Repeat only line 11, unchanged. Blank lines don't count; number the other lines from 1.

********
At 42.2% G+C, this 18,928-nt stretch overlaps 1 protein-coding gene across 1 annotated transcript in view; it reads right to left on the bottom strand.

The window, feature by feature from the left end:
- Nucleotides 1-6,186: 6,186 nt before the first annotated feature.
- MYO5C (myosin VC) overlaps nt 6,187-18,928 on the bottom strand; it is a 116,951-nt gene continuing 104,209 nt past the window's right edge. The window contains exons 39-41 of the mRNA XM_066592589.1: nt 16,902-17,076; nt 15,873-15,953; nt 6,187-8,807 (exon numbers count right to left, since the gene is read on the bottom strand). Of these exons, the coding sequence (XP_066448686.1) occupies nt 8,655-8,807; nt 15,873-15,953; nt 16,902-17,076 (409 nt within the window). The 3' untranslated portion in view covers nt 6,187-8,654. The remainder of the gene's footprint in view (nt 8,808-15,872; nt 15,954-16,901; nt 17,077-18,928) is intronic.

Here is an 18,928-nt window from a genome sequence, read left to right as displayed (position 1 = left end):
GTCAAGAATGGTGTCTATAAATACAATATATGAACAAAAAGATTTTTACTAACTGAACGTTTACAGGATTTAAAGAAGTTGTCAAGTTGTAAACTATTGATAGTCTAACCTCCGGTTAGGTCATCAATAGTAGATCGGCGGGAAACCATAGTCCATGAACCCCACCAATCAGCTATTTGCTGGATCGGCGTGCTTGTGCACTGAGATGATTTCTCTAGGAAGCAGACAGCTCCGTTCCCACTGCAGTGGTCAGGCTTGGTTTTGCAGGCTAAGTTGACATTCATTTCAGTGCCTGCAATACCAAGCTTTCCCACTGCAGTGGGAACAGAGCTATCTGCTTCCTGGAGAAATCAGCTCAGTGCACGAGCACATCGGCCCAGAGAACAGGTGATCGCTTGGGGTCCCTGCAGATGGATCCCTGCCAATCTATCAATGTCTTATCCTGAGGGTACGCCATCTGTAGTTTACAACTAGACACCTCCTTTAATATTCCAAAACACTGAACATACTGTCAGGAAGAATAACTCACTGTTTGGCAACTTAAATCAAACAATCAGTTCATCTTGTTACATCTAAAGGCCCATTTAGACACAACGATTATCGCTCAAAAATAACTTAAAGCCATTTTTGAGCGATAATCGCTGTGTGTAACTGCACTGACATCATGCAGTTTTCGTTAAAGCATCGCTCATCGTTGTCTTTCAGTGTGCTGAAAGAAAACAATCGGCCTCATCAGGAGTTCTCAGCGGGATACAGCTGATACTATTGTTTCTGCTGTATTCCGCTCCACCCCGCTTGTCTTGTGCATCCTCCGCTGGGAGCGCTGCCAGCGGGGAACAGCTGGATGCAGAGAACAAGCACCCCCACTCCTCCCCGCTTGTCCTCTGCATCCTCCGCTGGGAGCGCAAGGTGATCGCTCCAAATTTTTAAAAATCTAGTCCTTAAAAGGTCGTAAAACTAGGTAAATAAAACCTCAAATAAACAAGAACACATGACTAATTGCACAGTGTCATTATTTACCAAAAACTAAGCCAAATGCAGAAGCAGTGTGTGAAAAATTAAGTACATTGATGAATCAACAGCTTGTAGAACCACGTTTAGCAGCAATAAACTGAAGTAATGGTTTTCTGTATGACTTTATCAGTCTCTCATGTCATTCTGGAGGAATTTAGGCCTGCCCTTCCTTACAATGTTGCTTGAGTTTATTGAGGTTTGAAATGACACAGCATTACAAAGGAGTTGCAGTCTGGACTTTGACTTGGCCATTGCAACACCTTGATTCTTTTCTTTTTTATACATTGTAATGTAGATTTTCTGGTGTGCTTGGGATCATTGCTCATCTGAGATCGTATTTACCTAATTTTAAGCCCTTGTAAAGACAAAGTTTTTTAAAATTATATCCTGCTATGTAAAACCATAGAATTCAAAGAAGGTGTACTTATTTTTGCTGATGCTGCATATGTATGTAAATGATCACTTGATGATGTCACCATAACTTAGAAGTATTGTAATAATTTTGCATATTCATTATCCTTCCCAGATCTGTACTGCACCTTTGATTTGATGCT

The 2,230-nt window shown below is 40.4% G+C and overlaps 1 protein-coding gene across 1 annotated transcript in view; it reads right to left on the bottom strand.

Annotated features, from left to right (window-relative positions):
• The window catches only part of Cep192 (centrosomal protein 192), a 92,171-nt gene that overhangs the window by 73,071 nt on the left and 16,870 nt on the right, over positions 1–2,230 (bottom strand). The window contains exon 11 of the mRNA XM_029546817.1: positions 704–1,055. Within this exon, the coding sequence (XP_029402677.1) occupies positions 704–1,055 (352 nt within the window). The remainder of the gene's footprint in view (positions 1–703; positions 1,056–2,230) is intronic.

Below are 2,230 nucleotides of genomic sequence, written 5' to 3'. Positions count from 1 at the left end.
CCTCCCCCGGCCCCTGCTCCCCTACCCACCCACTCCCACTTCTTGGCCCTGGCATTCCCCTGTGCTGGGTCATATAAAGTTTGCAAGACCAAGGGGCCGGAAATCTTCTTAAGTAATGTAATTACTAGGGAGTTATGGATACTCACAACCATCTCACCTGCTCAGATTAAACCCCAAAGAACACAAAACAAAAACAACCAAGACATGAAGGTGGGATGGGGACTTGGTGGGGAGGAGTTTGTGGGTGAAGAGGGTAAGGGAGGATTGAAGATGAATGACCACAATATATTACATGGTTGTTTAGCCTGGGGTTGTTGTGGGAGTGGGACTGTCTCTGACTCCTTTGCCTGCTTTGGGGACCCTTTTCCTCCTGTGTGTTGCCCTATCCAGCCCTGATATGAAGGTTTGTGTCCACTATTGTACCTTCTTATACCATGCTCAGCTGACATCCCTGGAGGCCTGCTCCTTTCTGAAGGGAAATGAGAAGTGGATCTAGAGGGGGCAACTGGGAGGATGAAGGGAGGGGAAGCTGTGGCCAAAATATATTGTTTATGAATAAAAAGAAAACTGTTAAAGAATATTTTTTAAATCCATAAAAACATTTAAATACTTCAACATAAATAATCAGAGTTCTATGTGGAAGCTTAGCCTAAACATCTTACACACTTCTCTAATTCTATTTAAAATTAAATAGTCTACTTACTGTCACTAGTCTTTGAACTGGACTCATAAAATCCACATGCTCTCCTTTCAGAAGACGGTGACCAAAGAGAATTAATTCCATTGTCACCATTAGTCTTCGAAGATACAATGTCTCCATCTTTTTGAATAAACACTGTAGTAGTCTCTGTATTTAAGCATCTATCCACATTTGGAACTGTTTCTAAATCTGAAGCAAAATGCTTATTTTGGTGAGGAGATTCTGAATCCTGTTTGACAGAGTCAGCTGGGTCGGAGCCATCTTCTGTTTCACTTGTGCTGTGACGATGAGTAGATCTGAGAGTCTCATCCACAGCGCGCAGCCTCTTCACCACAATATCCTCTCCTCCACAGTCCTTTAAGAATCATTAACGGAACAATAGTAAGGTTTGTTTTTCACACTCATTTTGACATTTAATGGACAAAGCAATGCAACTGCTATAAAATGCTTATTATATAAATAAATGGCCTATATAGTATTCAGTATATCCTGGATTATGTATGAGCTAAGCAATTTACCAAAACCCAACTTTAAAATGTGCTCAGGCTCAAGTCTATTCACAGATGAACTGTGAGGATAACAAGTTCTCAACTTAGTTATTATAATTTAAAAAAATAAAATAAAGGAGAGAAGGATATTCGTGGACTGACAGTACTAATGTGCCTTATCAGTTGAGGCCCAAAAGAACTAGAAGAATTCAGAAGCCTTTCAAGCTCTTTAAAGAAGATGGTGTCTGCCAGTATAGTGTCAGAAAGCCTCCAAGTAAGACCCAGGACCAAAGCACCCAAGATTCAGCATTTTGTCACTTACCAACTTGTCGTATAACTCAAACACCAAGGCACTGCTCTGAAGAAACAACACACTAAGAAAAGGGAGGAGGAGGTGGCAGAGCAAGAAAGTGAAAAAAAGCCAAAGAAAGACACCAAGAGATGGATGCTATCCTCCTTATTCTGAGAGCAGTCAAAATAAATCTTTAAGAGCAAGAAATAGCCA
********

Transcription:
CCTCCCCCGGCCCCTGCTCCCCTACCCACCCACTCCCACTTCTTGGCCCTGGCATTCCCCTGTGCTGGGTCATATAAAGTTTGCAAGACCAAGGGGCCGGAAATCTTCTTAAGTAATGTAATTACTAGGGAGTTATGGATACTCACAACCATCTCACCTGCTCAGATTAAACCCCAAAGAACACAAAACAAAAACAACCAAGACATGAAGGTGGGATGGGGACTTGGTGGGGAGGAGTTTGTGGGTGAAGAGGGTAAGGGAGGATTGAAGATGAATGACCACAATATATTACATGGTTGTTTAGCCTGGGGTTGTTGTGGGAGTGGGACTGTCTCTGACTCCTTTGCCTGCTTTGGGGACCCTTTTCCTCCTGTGTGTTGCCCTATCCAGCCCTGATATGAAGGTTTGTGTCCACTATTGTACCTTCTTATACCATGCTCAGCTGACATCCCTGGAGGCCTGCTCCTTTCTGAAGGGAAATGAGAAGTGGATCTAGAGGGGGCAACTGGGAGGATGAAGGGAGGGGAAGCTGTGGCCAAAATATATTGTTTATGAATAAAAAGAAAACTGTTAAAGAATATTTTTTAAATCCATAAAAACATTTAAATACTTCAACATAAATAATCAGAGTTCTATGTGGAAGCTTAGCCTAAACATCTTACACACTTCTCTAATTCTATTTAAAATTAAATAGTCTACTTACTGTCACTAGTCTTTGAACTGGACTCATAAAATCCACATGCTCTCCTTTCAGAAGACGGTGACCAAAGAGAATTAATTCCATTGTCACCATTAGTCTTCGAAGATACAATGTCTCCATCTTTTTGAATAAACACTGTAGTAGTCTCTGTATTTAAGCATCTATCCACATTTGGAACTGTTTCTAAATCTGAAGCAAAATGCTTATTTTGGTGAGGAGATTCTGAATCCTGTTTGACAGAGTCAGCTGGGTCGGAGCCATCTTCTGTTTCACTTGTGCTGTGACGATGAGTAGATCTGAGAGTCTCATCCACAGCGCGCAGCCTCTTCACCACAATATCCTCTCCTCCACAGTCCTTTAAGAATCATTAACGGAACAATAGTAAGGTTTGTTTTTCACACTCATTTTGACATTTAATGGACAAAGCAATGCAACTGCTATAAAATGCTTATTATATAAATAAATGGCCTATATAGTATTCAGTATATCCTGGATTATGTATGAGCTAAGCAATTTACCAAAACCCAACTTTAAAATGTGCTCAGGCTCAAGTCTATTCACAGATGAACTGTGAGGATAACAAGTTCTCAACTTAGTTATTATAATTTAAAAAAATAAAATAAAGGAGAGAAGGATATTCGTGGACTGACAGTACTAATGTGCCTTATCAGTTGAGGCCCAAAAGAACTAGAAGAATTCAGAAGCCTTTCAAGCTCTTTAAAGAAGATGGTGTCTGCCAGTATAGTGTCAGAAAGCCTCCAAGTAAGACCCAGGACCAAAGCACCCAAGATTCAGCATTTTGTCACTTACCAACTTGTCGTATAACTCAAACACCAAGGCACTGCTCTGAAGAAACAACACACTAAGAAAAGGGAGGAGGAGGTGGCAGAGCAAGAAAGTGAAAAAAAGCCAAAGAAAGACACCAAGAGATGGATGCTATCCTCCTTATTCTGAGAGCAGTCAAAATAAATCTTTAAGAGCAAGAAATAGCCA